Arts & Culture

Canada’s Northwest Coast Mask Art

BY Susan Hallett TIMEOctober 16, 2013 PRINT

Masks made by First Nations people continue to fascinate us. 

Some who visit powwows or museums, such as the Canadian Museum of Civilization in Gatineau, Quebec, and the Vancouver Art Gallery, seem to admire aboriginal masks purely for their artistry and fine craftsmanship, while others are intrigued by the exotic and sometimes grotesque nature of the carvings. Yet others see a scholarly and psychological reason for people to make and use masks.

From an artistic standpoint, masks offer the greatest sculptural variety of Northwest Coast art. In fact, masks are among the most popular items in the vast collection of artifacts at the Canadian Museum of Civilization.

Masks from the Iroquois False Face Society and those done in the Northwest Coast style continue to be made by highly skilled artists. In fact, one such mask, a Tsonokwa Mask carved in 2007 by Beau Dick who lives and works in Alert Bay, B.C., was a highlight of Sakahan, the highly successful exhibit at the National Gallery of Canada this past summer. 

Whether depicting human or animal figures, the masks give a glimpse of the supernatural world, which was mirrored by First Nations people when they wore them at their ceremonies. The painting on many of the Northwest Coast masks and their themes, ranging from detailed realism to supernatural monsters, has been compared favourably with the great art of ancient Egypt and China.

There are three main categories of masks: Clan Masks worn at feasts and potlatches; Secret Society Masks worn only at the time of the winter initiation dances; and Shaman Masks, belonging to the men and women who functioned as mediators between the people and the spirit world. Each shaman carved his or her own set of masks and the meanings were known only to the carver. The masks were buried with him.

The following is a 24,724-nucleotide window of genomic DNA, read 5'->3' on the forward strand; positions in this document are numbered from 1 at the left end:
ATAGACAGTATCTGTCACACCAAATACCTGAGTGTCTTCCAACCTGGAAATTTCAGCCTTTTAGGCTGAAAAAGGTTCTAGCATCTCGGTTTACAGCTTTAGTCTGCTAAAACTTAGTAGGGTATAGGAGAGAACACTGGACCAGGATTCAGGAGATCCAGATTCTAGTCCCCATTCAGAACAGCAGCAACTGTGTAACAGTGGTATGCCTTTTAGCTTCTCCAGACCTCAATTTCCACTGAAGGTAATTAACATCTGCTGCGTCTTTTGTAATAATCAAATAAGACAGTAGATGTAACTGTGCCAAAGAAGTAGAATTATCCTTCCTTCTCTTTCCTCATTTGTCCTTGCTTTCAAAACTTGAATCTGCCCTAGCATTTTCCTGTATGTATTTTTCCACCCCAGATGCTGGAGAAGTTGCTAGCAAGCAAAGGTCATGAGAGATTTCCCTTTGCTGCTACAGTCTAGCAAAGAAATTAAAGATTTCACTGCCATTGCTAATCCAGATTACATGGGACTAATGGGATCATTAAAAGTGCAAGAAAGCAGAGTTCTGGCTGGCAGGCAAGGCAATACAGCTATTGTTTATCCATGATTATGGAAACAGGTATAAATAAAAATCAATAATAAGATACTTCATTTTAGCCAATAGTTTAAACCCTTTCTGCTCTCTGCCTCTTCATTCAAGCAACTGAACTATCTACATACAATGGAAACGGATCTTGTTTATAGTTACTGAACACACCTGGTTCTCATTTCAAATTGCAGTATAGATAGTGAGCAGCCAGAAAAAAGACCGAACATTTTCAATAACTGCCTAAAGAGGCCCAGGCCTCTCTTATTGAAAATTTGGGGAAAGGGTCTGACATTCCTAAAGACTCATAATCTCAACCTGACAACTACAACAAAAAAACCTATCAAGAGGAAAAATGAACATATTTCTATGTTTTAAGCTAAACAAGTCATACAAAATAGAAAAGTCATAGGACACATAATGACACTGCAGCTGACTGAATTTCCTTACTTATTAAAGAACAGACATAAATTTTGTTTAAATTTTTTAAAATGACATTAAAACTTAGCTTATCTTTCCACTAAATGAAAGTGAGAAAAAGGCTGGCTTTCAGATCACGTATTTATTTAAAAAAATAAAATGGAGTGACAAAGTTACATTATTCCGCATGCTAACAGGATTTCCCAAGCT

Wood used include red or yellow cedar, spruce, hemlock, maple, and alder. Most masks were worn over the face, but some were made to be worn on the forehead. After metal tools were introduced by the fur traders, carvers were able to work at greater speed and produce more pieces, although the style remained basically unchanged.

In the post-contact period, commercial paints replaced the old natural dyes and pigments, but the traditional colour selection remained the same. Dyes were obtained by crushing red ochre, charcoal, clam shells, and copper oxide, and mixing them with an oily base of salmon roe or other fish eggs squeezed through a cedar bark sack. 

One very special Tsimshian mask on display at the Museum of Civilization is a stone mask known as the “blind” mask. Its twin, the “sighted” mask, resides at the Musée de l’Homme in Paris. The twin masks, which are the only known stone masks in existence, were separated over 100 years ago.

The blind mask fits under the twin, and it is believed that the dancer wearing the mask could deftly cover it with the sighted mask, making his audience believe that the being could open and close its eyes. 

Another exceptional mask—one of Canada’s greatest national treasures—is a Haida Heiltsuk transformation mask. By pulling various strings, the mask can be transformed from its outer image of an eagle to the inner one of a supernatural being in human form.

To see these rare treasures, visit the Canadian Museum of Civilization in Gatineau, Quebec, or visit:

Susan Hallett is an award-winning writer and editor who has written for The Beaver, The Globe & Mail, Wine Tidings, and Doctor’s Review among many others. Email:

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